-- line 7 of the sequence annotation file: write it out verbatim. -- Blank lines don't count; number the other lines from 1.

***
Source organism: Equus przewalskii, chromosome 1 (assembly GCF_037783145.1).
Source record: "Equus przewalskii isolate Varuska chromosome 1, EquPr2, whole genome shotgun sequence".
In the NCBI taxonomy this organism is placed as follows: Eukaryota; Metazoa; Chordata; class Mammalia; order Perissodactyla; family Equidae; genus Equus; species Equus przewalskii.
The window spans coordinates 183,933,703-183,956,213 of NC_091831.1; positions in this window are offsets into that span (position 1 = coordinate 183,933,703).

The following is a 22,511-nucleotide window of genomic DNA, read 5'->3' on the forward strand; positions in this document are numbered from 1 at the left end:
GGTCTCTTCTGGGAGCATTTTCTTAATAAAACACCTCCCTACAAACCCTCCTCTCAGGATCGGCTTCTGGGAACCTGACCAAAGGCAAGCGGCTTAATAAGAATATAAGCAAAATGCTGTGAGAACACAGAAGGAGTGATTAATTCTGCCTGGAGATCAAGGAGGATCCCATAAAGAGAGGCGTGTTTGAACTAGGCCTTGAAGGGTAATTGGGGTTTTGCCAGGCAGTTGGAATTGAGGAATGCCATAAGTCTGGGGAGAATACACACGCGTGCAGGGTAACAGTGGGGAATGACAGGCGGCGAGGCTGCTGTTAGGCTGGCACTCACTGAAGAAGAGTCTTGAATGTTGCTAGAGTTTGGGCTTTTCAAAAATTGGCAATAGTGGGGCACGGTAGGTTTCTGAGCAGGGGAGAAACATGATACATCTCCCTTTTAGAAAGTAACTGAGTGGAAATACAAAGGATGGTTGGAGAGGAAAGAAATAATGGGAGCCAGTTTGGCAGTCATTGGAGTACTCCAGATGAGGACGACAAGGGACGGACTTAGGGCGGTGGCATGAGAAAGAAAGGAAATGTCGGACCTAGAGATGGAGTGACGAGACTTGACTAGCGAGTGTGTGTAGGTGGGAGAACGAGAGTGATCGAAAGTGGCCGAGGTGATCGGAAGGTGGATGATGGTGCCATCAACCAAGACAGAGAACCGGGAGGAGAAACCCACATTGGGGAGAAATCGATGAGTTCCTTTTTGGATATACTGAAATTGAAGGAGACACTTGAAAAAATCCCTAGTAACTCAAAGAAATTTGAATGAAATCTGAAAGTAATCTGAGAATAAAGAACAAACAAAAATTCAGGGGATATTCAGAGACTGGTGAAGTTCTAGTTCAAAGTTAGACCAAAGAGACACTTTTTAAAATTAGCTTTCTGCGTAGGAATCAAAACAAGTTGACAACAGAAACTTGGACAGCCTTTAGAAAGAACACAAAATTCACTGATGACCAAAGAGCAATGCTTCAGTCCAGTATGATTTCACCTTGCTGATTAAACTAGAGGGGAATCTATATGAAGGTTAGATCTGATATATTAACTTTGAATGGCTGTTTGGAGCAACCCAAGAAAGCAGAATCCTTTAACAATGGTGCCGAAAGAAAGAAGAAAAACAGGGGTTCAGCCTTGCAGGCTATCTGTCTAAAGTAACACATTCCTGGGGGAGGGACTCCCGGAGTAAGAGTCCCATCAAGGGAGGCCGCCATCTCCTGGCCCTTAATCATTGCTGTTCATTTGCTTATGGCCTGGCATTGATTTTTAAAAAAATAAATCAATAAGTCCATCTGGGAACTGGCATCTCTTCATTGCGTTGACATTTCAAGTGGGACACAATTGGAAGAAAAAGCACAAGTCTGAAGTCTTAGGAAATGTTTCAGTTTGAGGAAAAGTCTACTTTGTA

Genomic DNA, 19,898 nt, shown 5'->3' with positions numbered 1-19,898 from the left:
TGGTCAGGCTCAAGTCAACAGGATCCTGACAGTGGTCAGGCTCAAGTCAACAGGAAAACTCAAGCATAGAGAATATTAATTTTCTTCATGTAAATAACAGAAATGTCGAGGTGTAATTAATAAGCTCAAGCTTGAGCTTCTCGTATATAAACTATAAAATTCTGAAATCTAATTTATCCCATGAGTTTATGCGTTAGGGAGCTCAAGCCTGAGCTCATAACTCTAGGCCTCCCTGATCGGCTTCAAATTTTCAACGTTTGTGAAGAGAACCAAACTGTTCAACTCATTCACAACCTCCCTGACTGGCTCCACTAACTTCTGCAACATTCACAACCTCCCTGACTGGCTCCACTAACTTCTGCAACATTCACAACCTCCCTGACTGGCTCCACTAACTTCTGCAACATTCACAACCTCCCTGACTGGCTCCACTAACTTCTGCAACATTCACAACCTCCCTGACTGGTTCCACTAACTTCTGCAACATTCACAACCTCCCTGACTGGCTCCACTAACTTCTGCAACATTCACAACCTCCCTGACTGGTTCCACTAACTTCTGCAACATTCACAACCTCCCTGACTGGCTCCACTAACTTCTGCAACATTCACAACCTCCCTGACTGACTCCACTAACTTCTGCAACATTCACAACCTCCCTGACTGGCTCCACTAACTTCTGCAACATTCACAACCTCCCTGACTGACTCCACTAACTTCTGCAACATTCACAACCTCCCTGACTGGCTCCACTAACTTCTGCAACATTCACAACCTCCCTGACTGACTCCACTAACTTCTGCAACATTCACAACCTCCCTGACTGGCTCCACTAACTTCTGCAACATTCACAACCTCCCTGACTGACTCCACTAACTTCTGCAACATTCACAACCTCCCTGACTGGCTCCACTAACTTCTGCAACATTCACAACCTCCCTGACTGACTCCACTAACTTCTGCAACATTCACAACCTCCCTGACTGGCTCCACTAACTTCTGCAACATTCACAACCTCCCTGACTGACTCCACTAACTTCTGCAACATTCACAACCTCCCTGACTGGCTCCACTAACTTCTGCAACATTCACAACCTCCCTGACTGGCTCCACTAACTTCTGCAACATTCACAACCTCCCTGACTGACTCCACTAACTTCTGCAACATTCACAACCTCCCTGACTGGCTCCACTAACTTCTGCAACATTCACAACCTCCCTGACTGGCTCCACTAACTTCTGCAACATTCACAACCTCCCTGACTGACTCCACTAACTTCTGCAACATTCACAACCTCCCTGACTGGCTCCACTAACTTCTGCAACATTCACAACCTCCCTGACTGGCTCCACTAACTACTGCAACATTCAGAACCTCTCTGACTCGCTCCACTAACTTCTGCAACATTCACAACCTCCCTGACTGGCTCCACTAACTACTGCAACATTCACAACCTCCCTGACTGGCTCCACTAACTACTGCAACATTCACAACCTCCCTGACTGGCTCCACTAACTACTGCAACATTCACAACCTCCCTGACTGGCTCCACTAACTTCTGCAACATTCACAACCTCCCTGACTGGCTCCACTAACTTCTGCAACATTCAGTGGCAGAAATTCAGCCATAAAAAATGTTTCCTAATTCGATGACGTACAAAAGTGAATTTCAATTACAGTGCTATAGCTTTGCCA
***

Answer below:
Genomic DNA, 19,898 nt, shown 5'->3' with positions numbered 1-19,898 from the left: